Should College Athletes Be Paid?

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College sports has become extremely popular over the past few years. With the March Madness tournament held in March and the new College Football Playoff held in January, the NCAA has achieved a great deal of attention and high television ratings. Although colleges make tons of money off of their athletes, college athletes receive plenty of compensation. Paying student athletes would cross the line between professionalism and amateurism and would violate the essence of being a student athlete.
Student athletes should not be paid. A misconception is that all athletic programs in the NCAA make head-over-toe profit. There are three divisions of intercollegiate athletics, and frankly division three athletic programs don’t make as much or have a profit when compared to division one programs. “Critics of paying college athletes note that only a small number of them compete in sports or on teams that actually generate revenue”. (Paying College Athletes) The truth is only a fraction of athletic programs are actually profitable, while most pose a cost to the institution. The question arises primarily in division one programs and typically in the sports of basketball and football. The argument is made that these institutions receive millions of dollars from their student athletes’ performance, in return they should be paid.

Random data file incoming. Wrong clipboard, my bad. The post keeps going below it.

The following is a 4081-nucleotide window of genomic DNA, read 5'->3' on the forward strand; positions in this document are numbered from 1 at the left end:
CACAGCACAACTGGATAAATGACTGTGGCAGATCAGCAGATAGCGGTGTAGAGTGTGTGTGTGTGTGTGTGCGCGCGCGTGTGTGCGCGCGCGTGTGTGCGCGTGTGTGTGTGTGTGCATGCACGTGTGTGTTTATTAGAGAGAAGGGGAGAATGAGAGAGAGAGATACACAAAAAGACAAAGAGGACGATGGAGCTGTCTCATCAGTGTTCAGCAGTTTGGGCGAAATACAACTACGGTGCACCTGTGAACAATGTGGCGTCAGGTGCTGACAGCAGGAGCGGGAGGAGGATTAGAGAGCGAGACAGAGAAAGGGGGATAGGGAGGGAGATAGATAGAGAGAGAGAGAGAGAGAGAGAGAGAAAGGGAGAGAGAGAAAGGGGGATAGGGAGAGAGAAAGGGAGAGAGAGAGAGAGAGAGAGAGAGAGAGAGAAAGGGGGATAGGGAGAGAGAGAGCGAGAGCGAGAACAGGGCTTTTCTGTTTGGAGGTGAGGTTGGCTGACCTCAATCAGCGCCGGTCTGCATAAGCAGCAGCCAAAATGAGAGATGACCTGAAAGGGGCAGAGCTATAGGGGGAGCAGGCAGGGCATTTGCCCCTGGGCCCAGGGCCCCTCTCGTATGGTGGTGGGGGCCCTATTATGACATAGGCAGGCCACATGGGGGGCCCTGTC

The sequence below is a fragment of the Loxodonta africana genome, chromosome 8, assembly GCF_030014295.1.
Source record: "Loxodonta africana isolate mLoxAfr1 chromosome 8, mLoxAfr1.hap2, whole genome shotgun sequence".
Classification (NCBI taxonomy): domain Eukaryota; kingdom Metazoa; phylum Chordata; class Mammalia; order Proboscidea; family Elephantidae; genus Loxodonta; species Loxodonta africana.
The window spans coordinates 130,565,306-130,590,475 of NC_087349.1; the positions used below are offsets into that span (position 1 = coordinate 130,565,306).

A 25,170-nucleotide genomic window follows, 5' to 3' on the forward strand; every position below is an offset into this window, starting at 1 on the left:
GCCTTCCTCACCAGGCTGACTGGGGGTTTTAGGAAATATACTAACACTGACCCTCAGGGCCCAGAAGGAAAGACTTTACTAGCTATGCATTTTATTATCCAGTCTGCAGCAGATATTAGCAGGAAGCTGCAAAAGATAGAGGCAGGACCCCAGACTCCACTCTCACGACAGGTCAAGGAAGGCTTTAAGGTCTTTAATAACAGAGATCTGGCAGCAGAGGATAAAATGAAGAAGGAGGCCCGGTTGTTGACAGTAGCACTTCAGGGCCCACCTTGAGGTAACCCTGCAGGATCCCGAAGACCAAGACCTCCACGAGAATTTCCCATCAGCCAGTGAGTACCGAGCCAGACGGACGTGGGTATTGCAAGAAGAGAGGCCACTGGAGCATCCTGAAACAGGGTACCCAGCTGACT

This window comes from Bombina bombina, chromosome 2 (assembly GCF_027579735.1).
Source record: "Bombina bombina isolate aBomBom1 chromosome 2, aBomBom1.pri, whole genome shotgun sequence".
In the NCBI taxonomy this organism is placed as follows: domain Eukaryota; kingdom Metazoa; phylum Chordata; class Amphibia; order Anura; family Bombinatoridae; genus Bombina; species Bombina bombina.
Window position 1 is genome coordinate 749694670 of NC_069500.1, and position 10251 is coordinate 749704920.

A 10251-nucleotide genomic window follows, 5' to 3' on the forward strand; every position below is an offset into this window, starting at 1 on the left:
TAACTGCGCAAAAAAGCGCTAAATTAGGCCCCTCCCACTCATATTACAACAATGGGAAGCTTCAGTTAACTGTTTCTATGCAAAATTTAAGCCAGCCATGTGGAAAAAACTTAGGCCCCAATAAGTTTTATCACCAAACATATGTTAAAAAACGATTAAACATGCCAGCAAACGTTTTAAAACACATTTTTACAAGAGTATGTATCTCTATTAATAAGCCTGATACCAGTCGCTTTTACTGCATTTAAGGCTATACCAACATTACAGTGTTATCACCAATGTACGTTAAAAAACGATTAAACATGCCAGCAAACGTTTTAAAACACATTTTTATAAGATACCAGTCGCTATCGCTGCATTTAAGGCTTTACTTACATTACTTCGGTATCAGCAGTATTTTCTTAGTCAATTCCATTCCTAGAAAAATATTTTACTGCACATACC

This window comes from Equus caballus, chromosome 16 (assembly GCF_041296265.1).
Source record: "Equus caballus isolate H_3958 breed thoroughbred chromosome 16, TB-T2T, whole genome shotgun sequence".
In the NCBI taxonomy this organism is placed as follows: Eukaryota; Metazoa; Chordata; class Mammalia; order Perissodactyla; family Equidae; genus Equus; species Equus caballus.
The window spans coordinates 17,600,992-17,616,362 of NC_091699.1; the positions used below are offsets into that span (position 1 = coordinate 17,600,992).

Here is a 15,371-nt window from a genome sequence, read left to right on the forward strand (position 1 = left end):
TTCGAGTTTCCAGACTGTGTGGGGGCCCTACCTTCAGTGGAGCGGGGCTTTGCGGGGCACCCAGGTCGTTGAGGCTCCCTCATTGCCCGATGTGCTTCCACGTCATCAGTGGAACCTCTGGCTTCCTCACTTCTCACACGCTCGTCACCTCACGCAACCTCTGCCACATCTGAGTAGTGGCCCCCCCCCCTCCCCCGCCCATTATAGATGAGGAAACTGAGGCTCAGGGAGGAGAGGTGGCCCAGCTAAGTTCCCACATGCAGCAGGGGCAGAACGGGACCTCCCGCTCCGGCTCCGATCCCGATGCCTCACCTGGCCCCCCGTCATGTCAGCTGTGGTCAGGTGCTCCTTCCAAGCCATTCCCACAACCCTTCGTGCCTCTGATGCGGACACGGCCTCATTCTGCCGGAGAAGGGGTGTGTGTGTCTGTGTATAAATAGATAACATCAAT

Student athletes are not any type of employee or a professional athlete who get paid a salary with incentives for a career in sports. They are students who gain

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